Trend for rare chicken livers putting diners at risk of poisoning

On trend: rare chicken?On trend: rare chicken?
On trend: rare chicken?
A new 'foodie' trend for increasingly rare chicken livers is putting diners at risk of food poisoning, warns a new report.

Researchers found the fashion for serving chicken livers “rare” may expose people to potentially fatal Campylobacter food poisoning.

The study investigated the cooking times for chicken liver included in a number of popular current recipes.

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Many of the recipes recommend serving chicken livers pink and cooking them for times insufficient to kill off Campylobacter - the most common cause of food poisoning in Britian which is responsible for more than 250,000 cases each year.

Researchers from Manchester, Bangor and Liverpool universities found that up to 52 per cent of 141 chefs from a range of professional kitchens questioned wanted to serve chicken livers so rare that they would not reach 70C, the temperature necessary to kill the pathogen Campylobacter.

Dr Paul Cross, of Bangor University, said: “Chicken livers are served in many pubs and restaurants around the country, and the trend seems to be for them to be served ‘pink.’

“The research asked over a thousand members of the public and the chefs about their preferences, and whether they could identify safely cooked meats.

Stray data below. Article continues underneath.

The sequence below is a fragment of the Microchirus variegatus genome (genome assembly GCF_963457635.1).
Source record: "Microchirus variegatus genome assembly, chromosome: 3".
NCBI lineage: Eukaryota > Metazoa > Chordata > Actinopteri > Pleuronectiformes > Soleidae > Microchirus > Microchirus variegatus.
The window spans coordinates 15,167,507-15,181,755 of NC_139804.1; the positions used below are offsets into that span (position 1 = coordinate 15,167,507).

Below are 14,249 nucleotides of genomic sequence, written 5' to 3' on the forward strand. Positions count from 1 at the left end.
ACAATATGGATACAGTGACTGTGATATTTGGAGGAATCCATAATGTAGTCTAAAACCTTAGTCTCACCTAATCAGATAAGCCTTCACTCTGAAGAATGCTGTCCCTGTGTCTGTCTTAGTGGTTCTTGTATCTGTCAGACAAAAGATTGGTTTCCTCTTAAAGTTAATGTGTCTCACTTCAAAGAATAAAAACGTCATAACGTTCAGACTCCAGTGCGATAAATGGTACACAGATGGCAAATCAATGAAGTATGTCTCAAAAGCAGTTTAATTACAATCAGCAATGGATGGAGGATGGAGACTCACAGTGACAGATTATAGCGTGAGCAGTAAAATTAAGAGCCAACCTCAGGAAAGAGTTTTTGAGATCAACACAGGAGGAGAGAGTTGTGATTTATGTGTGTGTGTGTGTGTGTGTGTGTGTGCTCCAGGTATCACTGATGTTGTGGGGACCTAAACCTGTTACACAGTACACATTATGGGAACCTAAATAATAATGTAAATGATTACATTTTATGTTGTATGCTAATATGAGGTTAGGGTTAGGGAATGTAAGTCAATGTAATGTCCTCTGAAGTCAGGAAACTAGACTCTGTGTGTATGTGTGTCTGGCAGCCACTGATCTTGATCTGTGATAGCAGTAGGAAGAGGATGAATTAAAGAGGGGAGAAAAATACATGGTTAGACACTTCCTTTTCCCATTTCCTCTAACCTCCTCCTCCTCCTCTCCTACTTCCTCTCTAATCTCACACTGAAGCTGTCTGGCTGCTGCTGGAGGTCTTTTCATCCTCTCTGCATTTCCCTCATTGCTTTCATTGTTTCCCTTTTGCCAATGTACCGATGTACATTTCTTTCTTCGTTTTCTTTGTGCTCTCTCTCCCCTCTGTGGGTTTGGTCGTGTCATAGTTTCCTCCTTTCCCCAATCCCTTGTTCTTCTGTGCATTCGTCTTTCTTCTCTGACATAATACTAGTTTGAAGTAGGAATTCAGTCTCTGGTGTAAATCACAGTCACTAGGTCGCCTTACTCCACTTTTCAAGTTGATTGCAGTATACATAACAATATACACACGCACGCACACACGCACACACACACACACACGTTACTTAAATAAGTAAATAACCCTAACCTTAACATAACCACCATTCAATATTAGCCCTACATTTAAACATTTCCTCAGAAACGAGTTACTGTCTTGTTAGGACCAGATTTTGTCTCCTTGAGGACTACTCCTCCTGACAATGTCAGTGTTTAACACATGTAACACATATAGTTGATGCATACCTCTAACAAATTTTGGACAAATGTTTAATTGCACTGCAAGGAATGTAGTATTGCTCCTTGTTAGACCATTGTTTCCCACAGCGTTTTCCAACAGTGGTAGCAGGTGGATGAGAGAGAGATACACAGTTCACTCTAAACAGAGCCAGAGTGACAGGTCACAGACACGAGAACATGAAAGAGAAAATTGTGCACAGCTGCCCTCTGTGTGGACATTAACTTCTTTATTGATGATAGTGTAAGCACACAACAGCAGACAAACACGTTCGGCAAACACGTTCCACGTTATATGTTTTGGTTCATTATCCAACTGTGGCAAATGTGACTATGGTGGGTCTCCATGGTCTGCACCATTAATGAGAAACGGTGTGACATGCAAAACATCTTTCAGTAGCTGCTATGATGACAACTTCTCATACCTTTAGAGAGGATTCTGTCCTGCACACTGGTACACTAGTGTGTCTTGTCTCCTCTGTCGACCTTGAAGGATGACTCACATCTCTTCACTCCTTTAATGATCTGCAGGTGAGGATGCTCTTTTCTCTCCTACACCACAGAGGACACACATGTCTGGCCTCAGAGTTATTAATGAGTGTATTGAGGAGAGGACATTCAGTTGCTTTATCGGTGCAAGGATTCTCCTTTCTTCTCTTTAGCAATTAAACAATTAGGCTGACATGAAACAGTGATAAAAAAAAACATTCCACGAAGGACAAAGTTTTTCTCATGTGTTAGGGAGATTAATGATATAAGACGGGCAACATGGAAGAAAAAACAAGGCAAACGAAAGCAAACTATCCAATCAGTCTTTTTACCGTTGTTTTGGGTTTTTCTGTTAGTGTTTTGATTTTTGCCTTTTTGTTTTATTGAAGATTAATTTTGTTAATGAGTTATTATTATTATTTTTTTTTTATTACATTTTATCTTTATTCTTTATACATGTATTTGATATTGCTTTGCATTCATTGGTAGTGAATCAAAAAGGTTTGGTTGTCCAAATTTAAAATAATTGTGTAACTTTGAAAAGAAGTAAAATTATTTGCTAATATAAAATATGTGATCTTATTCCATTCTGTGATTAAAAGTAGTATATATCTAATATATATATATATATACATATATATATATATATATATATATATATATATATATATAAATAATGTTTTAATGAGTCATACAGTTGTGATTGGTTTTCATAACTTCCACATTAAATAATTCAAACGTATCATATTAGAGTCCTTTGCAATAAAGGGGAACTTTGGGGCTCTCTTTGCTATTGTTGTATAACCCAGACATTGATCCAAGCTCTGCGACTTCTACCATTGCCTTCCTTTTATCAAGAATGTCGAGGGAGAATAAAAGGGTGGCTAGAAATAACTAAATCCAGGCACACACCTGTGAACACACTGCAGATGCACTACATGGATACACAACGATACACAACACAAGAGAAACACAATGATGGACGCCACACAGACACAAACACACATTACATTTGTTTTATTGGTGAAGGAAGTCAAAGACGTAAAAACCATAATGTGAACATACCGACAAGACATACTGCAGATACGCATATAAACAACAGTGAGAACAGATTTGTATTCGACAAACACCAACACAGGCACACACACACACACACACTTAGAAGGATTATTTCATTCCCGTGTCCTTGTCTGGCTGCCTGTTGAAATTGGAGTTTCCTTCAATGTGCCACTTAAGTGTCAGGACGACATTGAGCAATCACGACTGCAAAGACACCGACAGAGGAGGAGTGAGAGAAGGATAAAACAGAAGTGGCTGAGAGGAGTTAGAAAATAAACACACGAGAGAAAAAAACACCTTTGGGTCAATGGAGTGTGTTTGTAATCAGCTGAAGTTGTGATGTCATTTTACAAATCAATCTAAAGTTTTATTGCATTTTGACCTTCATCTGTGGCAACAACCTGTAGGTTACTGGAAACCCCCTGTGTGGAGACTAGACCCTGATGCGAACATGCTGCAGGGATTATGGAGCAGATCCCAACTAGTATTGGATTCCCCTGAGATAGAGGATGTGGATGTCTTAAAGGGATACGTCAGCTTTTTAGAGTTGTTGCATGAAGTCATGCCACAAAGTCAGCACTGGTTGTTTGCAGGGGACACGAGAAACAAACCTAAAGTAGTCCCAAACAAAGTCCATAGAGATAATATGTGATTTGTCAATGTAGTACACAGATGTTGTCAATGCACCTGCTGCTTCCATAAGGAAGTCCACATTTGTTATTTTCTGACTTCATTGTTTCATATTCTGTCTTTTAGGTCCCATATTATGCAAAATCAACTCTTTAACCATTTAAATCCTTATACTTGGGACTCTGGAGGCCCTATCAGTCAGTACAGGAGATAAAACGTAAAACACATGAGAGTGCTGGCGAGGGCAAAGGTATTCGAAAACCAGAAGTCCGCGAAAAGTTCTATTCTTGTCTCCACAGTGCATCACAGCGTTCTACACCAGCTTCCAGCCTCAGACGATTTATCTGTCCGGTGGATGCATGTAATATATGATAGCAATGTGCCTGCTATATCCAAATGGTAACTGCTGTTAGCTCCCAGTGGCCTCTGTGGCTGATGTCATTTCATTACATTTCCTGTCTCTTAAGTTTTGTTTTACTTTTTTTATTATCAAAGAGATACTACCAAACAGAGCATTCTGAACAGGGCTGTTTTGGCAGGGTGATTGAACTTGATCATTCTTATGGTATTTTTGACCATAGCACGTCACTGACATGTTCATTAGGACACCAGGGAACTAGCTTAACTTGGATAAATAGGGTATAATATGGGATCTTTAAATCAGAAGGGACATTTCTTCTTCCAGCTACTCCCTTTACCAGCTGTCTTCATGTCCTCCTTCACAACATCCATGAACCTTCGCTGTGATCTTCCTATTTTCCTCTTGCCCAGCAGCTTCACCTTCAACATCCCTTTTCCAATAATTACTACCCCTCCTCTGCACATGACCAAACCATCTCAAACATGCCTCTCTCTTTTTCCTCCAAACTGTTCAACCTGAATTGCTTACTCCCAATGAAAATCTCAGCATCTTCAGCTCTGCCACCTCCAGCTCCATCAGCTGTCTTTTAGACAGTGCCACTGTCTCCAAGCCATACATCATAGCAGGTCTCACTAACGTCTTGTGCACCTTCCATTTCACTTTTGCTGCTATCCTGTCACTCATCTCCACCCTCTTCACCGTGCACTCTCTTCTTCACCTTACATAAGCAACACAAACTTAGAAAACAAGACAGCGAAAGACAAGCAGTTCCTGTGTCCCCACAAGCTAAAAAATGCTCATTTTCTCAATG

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“The public were not able to identify safely cooked chicken livers by sight.

“Almost a third of the public participants identified livers as ‘safe’ which in fact had predicted Campylobacter survival rates of between 48 per cent and 98 per cent.”

Study co lead author Professor Dan Rigby of Manchester University, said: “As people are eating their steaks and other joints of red meat rarer, that trend seems to be extending to higher risk meats such as chicken livers and beef burgers.

“We found that many chefs were able to identify cooked livers that reached the temperature necessary to kill the pathogens, but their preferences for the taste and texture of pink livers may be overriding their knowledge of food safety.

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“In contrast the public were consistent in their choices - they tended to select dishes to eat that they thought met safe cooking guidelines. This is a concern, because the public were also poor at identifying by sight whether a cooked chicken liver had been cooked sufficiently to be safe.”

The study showed that chefs also overestimated the public’s preference for rareness.

The study highlighted that almost half the members of the public questioned (48 per cent) agreed that cooking programmes on TV and recipes in magazines had influenced the public to serve meat pinker in the middle.

Nearly half the chefs questioned (45 per cent) said they’d noticed a trend of rarer and pinker chicken livers on TV, in recipes and among chefs.

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Campylobacter is estimated to cause more than 100 deaths a year in the UK, and costs the economy around £900 million.

Figures show that around four in five cases of Campylobacter poisoning in Britain result from contaminated poultry.

Prof Rigby added: “Given the high levels of contamination of UK chicken with Campylobacter, these survival rates suggest that the current trend for pink chicken liver recipes may be contributing to the public health burden of Campylobacter infection.”

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